Level 3: Behavior. Using a cross-sectional and longitudinal two groups before and after design, Nau et al. (2010) evaluated video recordings of nursing student performance in deescalating aggressive patients in a simulated environment. Nursing students (n = 78) were divided into groups and managed one of two SP scenarios. Both groups then participated in the same WV training prior to participating in the other, unknown aggressive SP scenario. Assessors were blinded as to whether participants in each video had been recorded prior to or after training and used a standardized rating tool, the Deescalating Aggressive Behavior Scale. There was a statistically significant performance improvement for every criterion on the 7-item scale between pre- and posttraining scenarios. However, it should be noted that although an improvement in behavior was seen, a good performance score was still not achieved after training.
Level 4: Results. No studies examined nurse education of workplace violence to this level.
This systematic review sought to identify, classify, and report the resultant outcomes of workplace violence training programs in undergraduate education programs. The most frequently (four studies) evaluated outcome among the identified studies was learning (Level 2), with only one study evaluating participant reaction (Level 1). One study evaluated the impact of the educational program on participant behavior (Level 3) in the simulated environment only, and no study evaluated whether learning had transferred to the clinical setting resulting in a reduction in WV events. The absence of Level 4 studies is not surprising given that studies that do achieve the goal of transfer to practice are difficult to design and execute. These studies often require the ability to control real-life conditions so that behaviors can be demonstrated (Morris et al., 2011). This raises not only ethical but also safety issues. In this review, the range of study designs, the nature of study designs (no control group in any study), and a lack of standardized method of development, implementation, and evaluation of the studies exclude direct comparison or strong conclusions to be drawn. Regardless of this, some features of the training programs may inform future WV training.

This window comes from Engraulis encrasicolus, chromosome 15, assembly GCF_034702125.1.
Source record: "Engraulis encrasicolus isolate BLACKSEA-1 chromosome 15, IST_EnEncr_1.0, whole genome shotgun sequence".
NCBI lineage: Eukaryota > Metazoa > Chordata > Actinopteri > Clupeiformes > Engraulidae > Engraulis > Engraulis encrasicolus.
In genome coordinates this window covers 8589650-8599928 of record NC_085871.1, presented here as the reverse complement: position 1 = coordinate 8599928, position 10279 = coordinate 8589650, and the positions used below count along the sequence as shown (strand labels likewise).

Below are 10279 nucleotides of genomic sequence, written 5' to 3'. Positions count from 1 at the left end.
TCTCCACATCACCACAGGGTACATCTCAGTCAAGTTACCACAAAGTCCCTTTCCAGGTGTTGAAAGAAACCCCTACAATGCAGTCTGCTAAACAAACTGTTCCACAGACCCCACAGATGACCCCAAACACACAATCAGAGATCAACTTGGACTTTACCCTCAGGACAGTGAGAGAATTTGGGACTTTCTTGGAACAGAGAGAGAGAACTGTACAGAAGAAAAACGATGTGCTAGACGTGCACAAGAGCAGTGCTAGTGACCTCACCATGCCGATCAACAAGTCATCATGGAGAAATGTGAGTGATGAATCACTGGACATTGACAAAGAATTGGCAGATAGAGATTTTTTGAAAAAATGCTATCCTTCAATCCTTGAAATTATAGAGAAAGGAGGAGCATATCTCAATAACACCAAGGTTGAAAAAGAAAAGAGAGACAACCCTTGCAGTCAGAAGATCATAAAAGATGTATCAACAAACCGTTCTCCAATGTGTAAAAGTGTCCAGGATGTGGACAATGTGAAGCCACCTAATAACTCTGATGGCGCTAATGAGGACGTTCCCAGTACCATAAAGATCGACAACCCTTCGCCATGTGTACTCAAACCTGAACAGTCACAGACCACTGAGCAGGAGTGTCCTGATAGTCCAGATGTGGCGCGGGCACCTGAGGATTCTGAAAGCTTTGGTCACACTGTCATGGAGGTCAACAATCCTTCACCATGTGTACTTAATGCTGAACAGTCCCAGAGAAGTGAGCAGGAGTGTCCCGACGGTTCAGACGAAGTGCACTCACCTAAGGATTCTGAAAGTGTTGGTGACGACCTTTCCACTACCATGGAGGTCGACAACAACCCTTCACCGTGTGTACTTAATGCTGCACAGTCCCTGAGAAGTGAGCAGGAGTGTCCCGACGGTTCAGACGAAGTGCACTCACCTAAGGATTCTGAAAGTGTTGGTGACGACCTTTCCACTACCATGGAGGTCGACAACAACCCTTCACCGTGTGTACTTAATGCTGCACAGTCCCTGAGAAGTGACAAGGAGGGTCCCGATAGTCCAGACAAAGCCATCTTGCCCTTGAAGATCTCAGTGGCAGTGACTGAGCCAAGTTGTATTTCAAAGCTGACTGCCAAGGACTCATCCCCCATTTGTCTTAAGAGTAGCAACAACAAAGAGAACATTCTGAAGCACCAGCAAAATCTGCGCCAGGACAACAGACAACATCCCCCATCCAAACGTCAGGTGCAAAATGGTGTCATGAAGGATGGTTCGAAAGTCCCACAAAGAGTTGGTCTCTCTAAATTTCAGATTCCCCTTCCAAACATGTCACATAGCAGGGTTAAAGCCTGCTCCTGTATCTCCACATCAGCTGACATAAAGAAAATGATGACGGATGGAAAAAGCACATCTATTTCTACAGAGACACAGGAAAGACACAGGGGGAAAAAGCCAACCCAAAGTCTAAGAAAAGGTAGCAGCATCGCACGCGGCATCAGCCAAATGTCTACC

Among the studies that evaluated participant learning, the duration of the training was relatively short. Knowledge was improved immediately posteducation and generally noted to be maintained. This is a positive finding, as most courses are already content heavy. The addition of a short educational component may still have potential to increase nursing students' ability to respond to episodes of violence (Sanner-Stiehr & Ward-Smith, 2017).